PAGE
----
Massachusetts is a hub for biotech and biomedical equipment, yet it’s also one of the top producers of seafood in the nation. It’s where you’ll find bustling metropolises like Plymouth and Boston alongside small, charming towns like Provincetown, Concord, and Nantucket. Massachusetts is a blend of old and new, where evidence of our nation’s past is alive and well, but tomorrow’s innovations are always right around the corner.
Despite the dichotomy of the Bay State, you’ll always find a common objective: maintaining a resilient supply chain. Whether it’s the state’s famed fishing industry or the growing pharmaceutical industry… manufacturing companies, distributors, warehouses, or transportation companies… massive players like General Electric and Thermo Fisher Scientific, or emerging startups, all are helping to promote supply chain modernization in Massachusetts. With public and private sectors coming together, the state will maintain its place as a vital link in the global supply chain well into the future.
Take Sam Adams, for example, a Boston staple and major contributor to the regional economy. In 2023, they rolled out a supply chain modernization effort to improve their profit margins, and the result was nothing short of impressive. Their Q2 2023 earnings showed the strongest profit margins for the brewery in two years, largely related to procurement savings. Despite reporting higher operating costs, the company was able to drive savings and make improvements across its supply chain.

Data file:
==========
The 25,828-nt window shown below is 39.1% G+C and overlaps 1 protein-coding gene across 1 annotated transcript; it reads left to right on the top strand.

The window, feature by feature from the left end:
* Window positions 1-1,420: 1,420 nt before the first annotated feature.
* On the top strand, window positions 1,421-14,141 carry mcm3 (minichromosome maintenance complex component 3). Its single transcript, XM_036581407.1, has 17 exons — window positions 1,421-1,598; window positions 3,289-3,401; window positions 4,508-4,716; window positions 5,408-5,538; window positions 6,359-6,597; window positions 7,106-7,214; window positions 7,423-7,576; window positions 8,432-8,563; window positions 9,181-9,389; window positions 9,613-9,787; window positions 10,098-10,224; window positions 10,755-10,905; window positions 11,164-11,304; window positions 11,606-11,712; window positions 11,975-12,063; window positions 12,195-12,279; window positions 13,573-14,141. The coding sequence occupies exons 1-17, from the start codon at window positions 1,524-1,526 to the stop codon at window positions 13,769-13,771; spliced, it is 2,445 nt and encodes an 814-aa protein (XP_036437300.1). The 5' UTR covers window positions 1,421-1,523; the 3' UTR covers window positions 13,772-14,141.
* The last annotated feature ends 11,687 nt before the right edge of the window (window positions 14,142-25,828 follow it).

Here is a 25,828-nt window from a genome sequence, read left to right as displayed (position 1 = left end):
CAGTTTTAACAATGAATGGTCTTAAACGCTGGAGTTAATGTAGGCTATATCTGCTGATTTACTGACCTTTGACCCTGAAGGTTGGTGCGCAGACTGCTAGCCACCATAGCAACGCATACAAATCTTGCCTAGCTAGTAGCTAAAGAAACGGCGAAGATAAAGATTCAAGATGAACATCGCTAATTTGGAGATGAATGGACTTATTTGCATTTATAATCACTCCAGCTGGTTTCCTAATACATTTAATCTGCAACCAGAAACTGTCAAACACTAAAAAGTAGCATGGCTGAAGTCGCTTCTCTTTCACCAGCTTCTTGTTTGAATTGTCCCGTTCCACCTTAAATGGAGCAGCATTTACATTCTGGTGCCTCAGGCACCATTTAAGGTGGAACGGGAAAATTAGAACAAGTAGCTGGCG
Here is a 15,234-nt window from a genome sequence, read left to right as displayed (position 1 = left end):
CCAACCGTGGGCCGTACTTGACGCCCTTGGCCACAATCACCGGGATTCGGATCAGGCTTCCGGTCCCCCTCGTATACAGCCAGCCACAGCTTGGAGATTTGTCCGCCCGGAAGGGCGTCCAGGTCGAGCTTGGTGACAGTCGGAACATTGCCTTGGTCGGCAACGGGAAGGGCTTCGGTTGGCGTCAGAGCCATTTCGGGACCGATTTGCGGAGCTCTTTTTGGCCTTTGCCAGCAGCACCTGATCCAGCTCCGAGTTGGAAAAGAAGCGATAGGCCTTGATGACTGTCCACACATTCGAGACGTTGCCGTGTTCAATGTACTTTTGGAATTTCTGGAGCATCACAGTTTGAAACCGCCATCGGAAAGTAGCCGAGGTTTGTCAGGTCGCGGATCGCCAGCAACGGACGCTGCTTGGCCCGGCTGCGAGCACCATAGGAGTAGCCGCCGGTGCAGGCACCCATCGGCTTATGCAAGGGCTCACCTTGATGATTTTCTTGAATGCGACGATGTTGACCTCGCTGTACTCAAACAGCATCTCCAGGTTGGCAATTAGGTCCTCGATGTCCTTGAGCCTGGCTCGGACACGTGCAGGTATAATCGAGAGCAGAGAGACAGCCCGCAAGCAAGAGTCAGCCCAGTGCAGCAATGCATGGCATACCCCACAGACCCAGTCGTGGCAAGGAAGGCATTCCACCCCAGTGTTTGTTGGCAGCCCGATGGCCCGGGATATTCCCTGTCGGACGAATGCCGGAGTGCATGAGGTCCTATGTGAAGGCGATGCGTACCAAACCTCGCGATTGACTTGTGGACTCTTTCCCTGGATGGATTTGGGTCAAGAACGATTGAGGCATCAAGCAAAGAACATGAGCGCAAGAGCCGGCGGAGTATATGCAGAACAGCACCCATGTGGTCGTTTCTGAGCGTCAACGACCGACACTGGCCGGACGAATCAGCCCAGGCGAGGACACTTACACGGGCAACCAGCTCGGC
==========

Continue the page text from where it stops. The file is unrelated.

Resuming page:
This supply chain overhaul included reviewing supplier contracts to stay on top of demand, optimizing its network to reduce freight and warehousing costs, and implementing new systems to improve inventory management.
Today, Massachusetts companies interested in shoring up and improving their supply chains have more help than ever. In March 2023, the Massachusetts Manufacturing Extension Partnership (MassMEP) launched CONNEX Massachusetts, an online marketplace that’s designed to strengthen local and domestic supply chains by connecting Massachusetts manufacturers and suppliers. CONNEX Massachusetts serves as a searchable database where manufacturers can connect with each other and with suppliers to better manage their supply chains and discover new opportunities to grow their business. This powerful platform helps Massachusetts businesses improve their supply chain diversity and resiliency and connect with suppliers in their own backyards.